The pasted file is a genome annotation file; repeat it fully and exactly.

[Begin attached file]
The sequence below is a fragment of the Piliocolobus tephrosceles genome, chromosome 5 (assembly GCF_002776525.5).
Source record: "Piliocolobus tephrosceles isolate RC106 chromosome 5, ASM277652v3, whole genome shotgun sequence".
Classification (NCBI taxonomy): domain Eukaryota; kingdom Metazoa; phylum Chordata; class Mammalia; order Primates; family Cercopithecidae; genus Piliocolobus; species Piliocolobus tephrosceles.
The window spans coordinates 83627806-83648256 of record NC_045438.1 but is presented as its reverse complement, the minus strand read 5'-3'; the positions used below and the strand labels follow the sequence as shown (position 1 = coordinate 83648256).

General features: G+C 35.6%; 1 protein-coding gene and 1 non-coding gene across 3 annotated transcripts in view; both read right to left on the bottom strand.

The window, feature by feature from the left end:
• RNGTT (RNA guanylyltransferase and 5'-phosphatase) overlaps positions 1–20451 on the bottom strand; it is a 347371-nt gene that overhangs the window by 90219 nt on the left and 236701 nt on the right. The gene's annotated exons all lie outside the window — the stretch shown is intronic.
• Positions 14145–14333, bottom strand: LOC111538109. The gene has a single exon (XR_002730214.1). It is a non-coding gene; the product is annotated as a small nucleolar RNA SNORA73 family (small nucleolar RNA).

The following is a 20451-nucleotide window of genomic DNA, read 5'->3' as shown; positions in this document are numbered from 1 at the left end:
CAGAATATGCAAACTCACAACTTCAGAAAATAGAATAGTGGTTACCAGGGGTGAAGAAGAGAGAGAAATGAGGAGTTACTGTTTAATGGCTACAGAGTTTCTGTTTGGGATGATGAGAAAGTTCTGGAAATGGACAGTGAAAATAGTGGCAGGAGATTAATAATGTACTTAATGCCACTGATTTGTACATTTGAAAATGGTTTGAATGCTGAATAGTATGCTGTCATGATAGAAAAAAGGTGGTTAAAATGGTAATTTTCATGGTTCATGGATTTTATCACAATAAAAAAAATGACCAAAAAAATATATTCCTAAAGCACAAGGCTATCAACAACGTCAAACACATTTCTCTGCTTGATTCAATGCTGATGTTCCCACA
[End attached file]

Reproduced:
The sequence below is a fragment of the Piliocolobus tephrosceles genome, chromosome 5 (assembly GCF_002776525.5).
Source record: "Piliocolobus tephrosceles isolate RC106 chromosome 5, ASM277652v3, whole genome shotgun sequence".
Classification (NCBI taxonomy): domain Eukaryota; kingdom Metazoa; phylum Chordata; class Mammalia; order Primates; family Cercopithecidae; genus Piliocolobus; species Piliocolobus tephrosceles.
The window spans coordinates 83627806-83648256 of record NC_045438.1 but is presented as its reverse complement, the minus strand read 5'-3'; the positions used below and the strand labels follow the sequence as shown (position 1 = coordinate 83648256).

General features: G+C 35.6%; 1 protein-coding gene and 1 non-coding gene across 3 annotated transcripts in view; both read right to left on the bottom strand.

The window, feature by feature from the left end:
• RNGTT (RNA guanylyltransferase and 5'-phosphatase) overlaps positions 1–20451 on the bottom strand; it is a 347371-nt gene that overhangs the window by 90219 nt on the left and 236701 nt on the right. The gene's annotated exons all lie outside the window — the stretch shown is intronic.
• Positions 14145–14333, bottom strand: LOC111538109. The gene has a single exon (XR_002730214.1). It is a non-coding gene; the product is annotated as a small nucleolar RNA SNORA73 family (small nucleolar RNA).

The following is a 20451-nucleotide window of genomic DNA, read 5'->3' as shown; positions in this document are numbered from 1 at the left end:
CAGAATATGCAAACTCACAACTTCAGAAAATAGAATAGTGGTTACCAGGGGTGAAGAAGAGAGAGAAATGAGGAGTTACTGTTTAATGGCTACAGAGTTTCTGTTTGGGATGATGAGAAAGTTCTGGAAATGGACAGTGAAAATAGTGGCAGGAGATTAATAATGTACTTAATGCCACTGATTTGTACATTTGAAAATGGTTTGAATGCTGAATAGTATGCTGTCATGATAGAAAAAAGGTGGTTAAAATGGTAATTTTCATGGTTCATGGATTTTATCACAATAAAAAAAATGACCAAAAAAATATATTCCTAAAGCACAAGGCTATCAACAACGTCAAACACATTTCTCTGCTTGATTCAATGCTGATGTTCCCACA